The Eurozone current account surplus continues to widen, with a stable external sector providing inherent support to the euro. The zone’s current account surplus jumped to 3.5 percent of GDP in the third-quarter of 2016, from 3.0 percent average in 2015 and a small negative in 2008-09, reported DBS Group Research.
Much of this has been on account of Germany. The latter’s surplus widened to 8.8 percent in the third-quarter of 2016, from 8.4 percent in 2015 and sub-5 percent in wake of the financial crisis. While it is a positive for macro stability, the sharp increase is not without risks, they added.
The DBS in its research note mentioned that the Germany surpluses exceed the European Commission’s (EC) recommended threshold by a significant margin and have been repeatedly flagged in its annual imbalance reports. External balances of other member countries have also been on mind, though by a smaller measure and hovering below 2 percent of GDP.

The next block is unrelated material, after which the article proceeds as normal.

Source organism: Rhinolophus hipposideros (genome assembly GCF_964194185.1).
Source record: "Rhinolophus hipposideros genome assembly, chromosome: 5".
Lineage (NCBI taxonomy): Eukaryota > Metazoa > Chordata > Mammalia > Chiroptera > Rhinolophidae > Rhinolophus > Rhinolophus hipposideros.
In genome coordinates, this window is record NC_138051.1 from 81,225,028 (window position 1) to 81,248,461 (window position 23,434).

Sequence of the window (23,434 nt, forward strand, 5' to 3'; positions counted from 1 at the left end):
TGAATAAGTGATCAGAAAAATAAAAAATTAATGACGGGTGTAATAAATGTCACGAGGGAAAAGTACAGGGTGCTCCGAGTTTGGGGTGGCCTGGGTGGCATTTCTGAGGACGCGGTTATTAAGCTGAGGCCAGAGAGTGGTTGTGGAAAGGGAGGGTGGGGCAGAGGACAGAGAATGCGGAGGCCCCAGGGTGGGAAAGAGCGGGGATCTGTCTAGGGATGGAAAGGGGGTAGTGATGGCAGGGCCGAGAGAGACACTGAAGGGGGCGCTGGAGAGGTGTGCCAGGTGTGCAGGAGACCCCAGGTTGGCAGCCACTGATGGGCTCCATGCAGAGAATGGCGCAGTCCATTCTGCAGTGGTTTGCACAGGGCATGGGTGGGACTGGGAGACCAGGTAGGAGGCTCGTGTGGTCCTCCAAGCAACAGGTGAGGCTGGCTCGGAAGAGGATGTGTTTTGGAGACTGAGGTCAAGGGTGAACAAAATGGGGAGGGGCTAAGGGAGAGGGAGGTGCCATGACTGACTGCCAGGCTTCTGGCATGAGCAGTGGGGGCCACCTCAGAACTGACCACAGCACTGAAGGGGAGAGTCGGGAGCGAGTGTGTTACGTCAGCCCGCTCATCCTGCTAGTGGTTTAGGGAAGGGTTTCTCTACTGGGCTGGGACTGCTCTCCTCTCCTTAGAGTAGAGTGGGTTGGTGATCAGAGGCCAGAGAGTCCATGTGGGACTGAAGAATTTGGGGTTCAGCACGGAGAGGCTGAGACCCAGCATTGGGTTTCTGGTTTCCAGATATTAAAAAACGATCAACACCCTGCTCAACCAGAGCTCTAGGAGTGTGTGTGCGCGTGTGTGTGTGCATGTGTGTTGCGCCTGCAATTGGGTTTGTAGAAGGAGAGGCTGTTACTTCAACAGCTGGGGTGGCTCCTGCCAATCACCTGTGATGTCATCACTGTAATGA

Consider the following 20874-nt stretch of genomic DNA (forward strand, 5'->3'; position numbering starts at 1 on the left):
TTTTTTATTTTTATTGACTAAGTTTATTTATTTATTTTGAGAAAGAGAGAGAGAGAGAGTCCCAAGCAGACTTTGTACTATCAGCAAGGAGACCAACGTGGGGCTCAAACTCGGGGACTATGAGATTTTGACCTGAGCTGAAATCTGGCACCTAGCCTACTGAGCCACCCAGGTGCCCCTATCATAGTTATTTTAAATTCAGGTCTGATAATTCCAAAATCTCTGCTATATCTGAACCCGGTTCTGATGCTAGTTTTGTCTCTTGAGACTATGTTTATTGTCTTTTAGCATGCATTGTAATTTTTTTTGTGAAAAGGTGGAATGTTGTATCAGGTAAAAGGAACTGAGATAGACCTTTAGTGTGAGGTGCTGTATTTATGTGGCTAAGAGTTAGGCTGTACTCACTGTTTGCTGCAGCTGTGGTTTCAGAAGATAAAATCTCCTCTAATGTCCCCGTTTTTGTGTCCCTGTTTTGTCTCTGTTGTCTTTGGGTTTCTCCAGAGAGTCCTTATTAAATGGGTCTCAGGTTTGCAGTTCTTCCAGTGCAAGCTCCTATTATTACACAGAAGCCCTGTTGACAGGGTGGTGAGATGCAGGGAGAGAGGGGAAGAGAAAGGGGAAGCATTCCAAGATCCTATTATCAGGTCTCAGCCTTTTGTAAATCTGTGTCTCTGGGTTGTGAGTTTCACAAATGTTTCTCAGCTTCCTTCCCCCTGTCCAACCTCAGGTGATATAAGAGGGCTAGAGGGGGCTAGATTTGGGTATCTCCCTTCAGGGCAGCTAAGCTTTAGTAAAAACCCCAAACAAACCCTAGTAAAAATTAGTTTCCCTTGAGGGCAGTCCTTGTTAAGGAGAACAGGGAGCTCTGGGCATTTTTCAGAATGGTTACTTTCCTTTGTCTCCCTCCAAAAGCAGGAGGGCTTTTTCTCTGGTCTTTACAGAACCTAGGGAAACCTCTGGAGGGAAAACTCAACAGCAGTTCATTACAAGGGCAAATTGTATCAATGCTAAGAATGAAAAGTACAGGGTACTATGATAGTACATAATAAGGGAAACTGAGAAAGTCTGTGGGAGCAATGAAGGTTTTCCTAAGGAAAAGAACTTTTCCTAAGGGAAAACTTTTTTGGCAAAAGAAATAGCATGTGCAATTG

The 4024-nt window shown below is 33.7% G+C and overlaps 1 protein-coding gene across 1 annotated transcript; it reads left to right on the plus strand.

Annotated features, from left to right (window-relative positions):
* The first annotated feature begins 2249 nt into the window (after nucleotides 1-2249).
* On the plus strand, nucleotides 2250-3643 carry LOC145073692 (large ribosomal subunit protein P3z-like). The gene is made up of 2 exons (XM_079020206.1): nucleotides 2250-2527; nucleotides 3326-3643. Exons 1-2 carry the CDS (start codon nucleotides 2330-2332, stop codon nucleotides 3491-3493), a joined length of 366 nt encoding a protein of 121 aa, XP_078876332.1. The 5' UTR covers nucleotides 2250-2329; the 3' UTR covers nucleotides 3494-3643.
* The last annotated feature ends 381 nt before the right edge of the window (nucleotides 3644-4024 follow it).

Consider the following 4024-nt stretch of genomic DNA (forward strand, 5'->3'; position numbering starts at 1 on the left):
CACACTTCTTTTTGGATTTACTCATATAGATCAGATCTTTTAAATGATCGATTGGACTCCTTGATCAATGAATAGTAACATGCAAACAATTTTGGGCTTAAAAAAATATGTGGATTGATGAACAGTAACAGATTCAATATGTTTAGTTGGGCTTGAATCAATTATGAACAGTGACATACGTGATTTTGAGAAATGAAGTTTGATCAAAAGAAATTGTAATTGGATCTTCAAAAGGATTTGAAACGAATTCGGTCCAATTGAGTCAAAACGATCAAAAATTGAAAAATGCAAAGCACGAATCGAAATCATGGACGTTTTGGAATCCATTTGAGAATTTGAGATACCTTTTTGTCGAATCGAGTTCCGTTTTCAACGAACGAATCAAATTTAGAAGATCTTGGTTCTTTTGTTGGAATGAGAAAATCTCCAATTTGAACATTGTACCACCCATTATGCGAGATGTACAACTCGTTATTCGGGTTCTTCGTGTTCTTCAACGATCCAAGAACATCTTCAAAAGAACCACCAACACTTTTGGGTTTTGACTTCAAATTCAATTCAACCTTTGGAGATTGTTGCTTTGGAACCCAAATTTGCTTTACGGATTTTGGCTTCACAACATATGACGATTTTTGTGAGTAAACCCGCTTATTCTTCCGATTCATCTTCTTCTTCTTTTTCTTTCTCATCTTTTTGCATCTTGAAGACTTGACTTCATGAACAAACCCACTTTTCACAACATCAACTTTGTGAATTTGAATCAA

Encouragingly much of this surplus is stemming from a wide trade balance. Exports growth gained ground in 2013-15 but contracted -0.1 percent y/y in January-November, 2016. Import growth also followed the same trend but fell a sharper 2.2 percent in the first eleven months of 2016.